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Understanding the Authorial Writer: a mixed methods approach to the psychology of authorial identity in relation to plagiarism.Academic writing is an important part of undergraduate study that tutors recognise as central to success in higher education. Across the academy, writing is used to assess, develop and facilitate student learning. However, there are growing concerns that students appropriate written work from other sources and present it as their own, committing the academic offence of plagiarism. Conceptualising plagiarism as literary theft, current institutional practices concentrate on deterring and detecting behaviours that contravene the rules of the academy. Plagiarism is a topic that often elicits an emotional response in academic tutors, who are horrified that students commit these ‘crimes’. Recently, educators have suggested that deterring and detecting plagiarism is ineffective and described moralistic conceptualisations of plagiarism as unhelpful. These commentaries highlight the need for credible alternative approaches to plagiarism that include pedagogic aspects of academic writing. The authorial identity approach to reducing plagiarism concentrates on developing understanding of authorship in students using pedagogy. This thesis presents three studies that contribute to the authorial identity approach to student plagiarism. Building on the findings of previous research, the current studies used a sequential mixed-methods approach to expand psychological knowledge concerning authorial identity in higher education contexts. The first, qualitative, study used thematic analysis of interviews with 27 professional academics teaching at institutions in the United Kingdom. The findings from this multidisciplinary sample identified that academics understood authorial identity as composed of five themes; an individual with authorial identity had confidence; valued writing; felt attachment and ownership of their writing; thought independently and critically; and had rhetorical goals. In addition, the analysis identified two integrative themes representing aspects of authorial identity that underlie all of the other themes: authorial identity as ‘tacit knowledge’ and authorial identity as ‘negotiation of identities’. The themes identified in the first study informed important aspects of the two following quantitative studies. The second study used findings from the first study to generate a pool of questionnaire items, assess their content validity and administer them to a multidisciplinary sample of 439 students in higher education. Psychometric analyses were used to identify a latent variable model of student authorial identity with three factors: ‘authorial confidence’, ‘valuing writing’ and ‘identification with author’. This model formed the basis of a new psychometric tool for measuring authorial identity. The resultant Student Attitudes and Beliefs about Authorship Scale (SABAS) had greater reliability and validity when compared with alternative measures. The third study used confirmatory factor analysis to validate the SABAS model with a sample of 306 students. In addition, this study identified aspects of convergent validity and test-retest reliability that allow the SABAS to be used with confidence in research and pedagogy. The overall findings of the combined studies present a psycho-social model of student authorial identity. This model represents an important contribution to the theoretical underpinnings of the authorial identity approach to student plagiarism. Differing from previous models by including social aspects of authorial identity, the psycho-social model informs future pedagogy development and research by outlining a robust, empirically supported theoretical framework.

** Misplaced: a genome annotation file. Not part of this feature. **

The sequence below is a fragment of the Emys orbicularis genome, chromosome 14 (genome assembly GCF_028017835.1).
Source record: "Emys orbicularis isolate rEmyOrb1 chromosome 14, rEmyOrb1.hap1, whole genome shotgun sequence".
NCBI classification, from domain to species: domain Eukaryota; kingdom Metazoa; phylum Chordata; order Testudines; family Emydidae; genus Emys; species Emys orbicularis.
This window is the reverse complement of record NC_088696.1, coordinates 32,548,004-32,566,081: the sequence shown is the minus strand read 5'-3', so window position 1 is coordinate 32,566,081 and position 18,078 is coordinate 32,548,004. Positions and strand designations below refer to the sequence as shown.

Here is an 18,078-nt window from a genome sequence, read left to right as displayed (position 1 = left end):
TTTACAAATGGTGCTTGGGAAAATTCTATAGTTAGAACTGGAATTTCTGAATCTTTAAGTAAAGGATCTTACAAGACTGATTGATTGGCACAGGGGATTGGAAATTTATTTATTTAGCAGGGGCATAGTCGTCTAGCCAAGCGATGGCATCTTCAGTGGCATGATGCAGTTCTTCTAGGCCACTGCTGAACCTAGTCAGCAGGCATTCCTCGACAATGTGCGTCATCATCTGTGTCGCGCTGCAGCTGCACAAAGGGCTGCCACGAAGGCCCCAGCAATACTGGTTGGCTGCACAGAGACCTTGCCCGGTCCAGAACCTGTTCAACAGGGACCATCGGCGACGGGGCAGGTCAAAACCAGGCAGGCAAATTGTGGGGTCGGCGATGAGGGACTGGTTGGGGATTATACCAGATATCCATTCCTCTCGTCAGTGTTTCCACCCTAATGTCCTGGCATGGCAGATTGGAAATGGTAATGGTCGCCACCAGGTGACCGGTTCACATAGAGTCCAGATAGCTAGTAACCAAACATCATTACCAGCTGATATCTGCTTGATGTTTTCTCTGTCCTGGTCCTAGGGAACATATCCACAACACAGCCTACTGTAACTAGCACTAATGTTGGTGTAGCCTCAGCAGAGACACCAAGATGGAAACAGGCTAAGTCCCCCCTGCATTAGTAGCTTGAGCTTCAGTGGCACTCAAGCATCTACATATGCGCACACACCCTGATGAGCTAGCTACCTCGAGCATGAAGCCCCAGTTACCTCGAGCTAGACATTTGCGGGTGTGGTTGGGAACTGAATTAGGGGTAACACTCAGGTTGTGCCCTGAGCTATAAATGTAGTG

Youth mentoring across professional settings: a pedagogic approach to social inclusionYouth mentoring is often used to engage increasing numbers of disaffected and marginalised young people. As such, this research explores the extent to which key workers, across a range professional settings, adopt and integrate mentoring practices into their primary role. The research suggests that key workers recognise an informal and caring dimension to their primary role and use the term mentoring to capture the diversity of this activity. However, the attempt to facilitate integration into mainstream values and norms suggests that key workers and youngsters are actually engaged in a form of social pedagogy; undertaking social action to promote the personal development and general wellbeing of the youngster. As a piece of qualitative action research – based primarily on semi-structured interviews with key workers and young people – this inquiry also explores the extent to which practitioner mentoring, or social pedagogy, is successful as a transformation strategy – that is, the extent to which young people alter their attitudes, behaviours and beliefs as a result of being supported in this manner. The findings suggest that the informality of the interactions, a shared activity, the strength of the relationships and the duration of contact, are important aspects of social pedagogy/youth mentoring. The research has clear implications for practitioners, since the development of a ‘pedagogic perspective’ introduces a body of social theory into work previously undertaken intuitively. This, in turn, requires practitioners across professional settings to; engage with ‘clients’ on an a personal level to build trust and rapport, develop pedagogic opportunities that facilitate access to mainstream activities and, finally, maintain meaningful relationships until social inclusion is secure.